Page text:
WASHINGTON — Federal regulators shut three more banks on Friday, including $2.8 billion-asset TierOne Bank of Lincoln, Neb., a struggling 103 year-old thrift.

The other failures were relatively small: $60.4 million-asset First National Bank of Rosedale, Miss., which was the first collapse in that state in nearly 10 year; and $17 million-asset Arcola Homestead Savings Bank in Illinois.

The failure tally for the year reached 81 and is on track to exceed last year's total of 140.

The three failures on Friday are expected to cost the Deposit Insurance Fund nearly $314 million.

The Office of Thrift Supervision said TierOne had substantial loan losses, negative earnings in 10 of the last 11 quarters and insufficient capital. The bank failed to submit an acceptable capital restoration plan to the agency and its attempts to recapitalize or sell itself were unsuccessful.

Ironically, its $2.2 billion of deposits and most of its assets were bought by Western Bank of Sioux Falls, S.D., which had attempted to buy half of the thrift's branches earlier this year before OTS scuttled the deal. In a decision last month, the OTS said the sale of 32 of the thrift's 69 branches, along with $1.1 billion of deposits for $39 million, would have supplied a temporary capital boost but leave the institution undercapitalized by yearend.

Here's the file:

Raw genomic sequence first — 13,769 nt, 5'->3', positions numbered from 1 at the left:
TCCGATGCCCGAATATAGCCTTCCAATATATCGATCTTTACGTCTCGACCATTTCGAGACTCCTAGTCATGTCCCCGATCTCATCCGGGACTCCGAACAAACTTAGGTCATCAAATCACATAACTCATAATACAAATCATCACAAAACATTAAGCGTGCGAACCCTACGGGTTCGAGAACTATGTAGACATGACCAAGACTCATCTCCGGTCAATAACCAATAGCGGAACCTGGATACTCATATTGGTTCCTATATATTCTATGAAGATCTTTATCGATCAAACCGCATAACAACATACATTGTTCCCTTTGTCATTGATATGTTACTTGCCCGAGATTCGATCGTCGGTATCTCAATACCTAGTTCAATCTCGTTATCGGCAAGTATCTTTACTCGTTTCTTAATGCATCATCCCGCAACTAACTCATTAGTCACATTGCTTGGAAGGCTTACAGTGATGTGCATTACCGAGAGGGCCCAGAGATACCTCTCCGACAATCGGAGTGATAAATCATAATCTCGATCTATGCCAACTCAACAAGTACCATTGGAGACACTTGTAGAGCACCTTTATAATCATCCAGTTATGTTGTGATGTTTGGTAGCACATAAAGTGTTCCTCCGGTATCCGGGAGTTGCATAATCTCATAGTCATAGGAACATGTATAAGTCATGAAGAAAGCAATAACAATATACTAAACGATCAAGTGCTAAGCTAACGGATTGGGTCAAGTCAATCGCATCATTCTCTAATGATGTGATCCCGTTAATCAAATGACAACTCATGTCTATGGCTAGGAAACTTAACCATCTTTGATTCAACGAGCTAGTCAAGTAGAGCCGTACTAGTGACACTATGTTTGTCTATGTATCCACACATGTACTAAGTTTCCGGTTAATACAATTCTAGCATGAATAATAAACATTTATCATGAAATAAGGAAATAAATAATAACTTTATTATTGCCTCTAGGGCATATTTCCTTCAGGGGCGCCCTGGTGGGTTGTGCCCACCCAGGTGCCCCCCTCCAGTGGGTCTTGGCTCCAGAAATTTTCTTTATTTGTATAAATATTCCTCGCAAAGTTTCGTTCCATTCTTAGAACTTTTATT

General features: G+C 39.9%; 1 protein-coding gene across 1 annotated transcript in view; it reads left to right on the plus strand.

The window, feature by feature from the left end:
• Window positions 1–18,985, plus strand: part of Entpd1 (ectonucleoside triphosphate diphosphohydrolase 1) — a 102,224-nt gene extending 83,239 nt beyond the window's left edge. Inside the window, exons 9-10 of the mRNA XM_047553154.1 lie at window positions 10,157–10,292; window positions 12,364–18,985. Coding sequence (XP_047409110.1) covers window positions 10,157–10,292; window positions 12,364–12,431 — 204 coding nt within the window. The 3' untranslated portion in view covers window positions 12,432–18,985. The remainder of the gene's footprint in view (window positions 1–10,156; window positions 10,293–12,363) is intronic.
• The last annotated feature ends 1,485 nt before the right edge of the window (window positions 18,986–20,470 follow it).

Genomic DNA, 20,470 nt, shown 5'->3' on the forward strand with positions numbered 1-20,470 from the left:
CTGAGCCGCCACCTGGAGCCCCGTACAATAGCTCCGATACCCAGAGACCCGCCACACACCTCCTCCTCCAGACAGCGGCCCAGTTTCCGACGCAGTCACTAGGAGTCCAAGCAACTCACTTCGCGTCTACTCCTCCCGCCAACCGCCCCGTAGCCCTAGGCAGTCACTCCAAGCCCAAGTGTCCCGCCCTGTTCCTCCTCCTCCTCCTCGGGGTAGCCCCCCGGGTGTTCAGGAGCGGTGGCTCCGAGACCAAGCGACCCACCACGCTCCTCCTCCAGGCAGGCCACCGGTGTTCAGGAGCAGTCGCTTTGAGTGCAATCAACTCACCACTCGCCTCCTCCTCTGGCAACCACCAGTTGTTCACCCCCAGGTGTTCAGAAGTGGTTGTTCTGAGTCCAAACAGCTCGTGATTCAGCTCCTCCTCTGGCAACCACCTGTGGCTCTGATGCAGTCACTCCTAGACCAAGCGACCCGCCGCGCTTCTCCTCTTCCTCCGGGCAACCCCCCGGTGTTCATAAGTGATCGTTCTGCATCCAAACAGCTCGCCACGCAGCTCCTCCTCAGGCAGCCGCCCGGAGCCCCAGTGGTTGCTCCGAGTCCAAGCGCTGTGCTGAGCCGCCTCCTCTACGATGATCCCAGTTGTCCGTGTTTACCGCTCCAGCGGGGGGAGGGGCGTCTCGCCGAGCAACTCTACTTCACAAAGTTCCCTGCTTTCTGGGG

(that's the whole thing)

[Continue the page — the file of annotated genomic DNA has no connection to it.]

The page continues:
It was the last straw for the thrift, which had been under a prompt-corrective-action directive since March 31. That order gave TierOne until May 31 to find a merger partner or raise enough capital to survive.

Great Western paid the Federal Deposit Insurance Corp. a 1.5% premium to assume all of TierOne's deposits and entered into a loss-sharing agreement on $1.9 billion of its assets.

The FDIC estimated the failure will cost $297.8 million.

Earlier in the evening, the Office of the Comptroller of the Currency shut the First National Bank of Rosedale; its $63.5 million of deposits and most of its assets were sold to Jefferson Bank of Fayette, Miss. Jefferson did not pay a premium to assume the deposits.

The FDIC and Jefferson entered into a loss-sharing agreement on $43.5 million of the failed bank's assets. The agency estimated that failure will cost the Deposit Insurance Fund $12.6 million.

The FDIC was unable to find a buyer for failed Arcola Homestead Savings Bank. The agency will mail checks to customers of the bank, which held $18.1 million in total deposits, all of which appeared to be insured. It was the 12th failure this year in Illinois. The agency estimated the failure's cost at $3.2 million.

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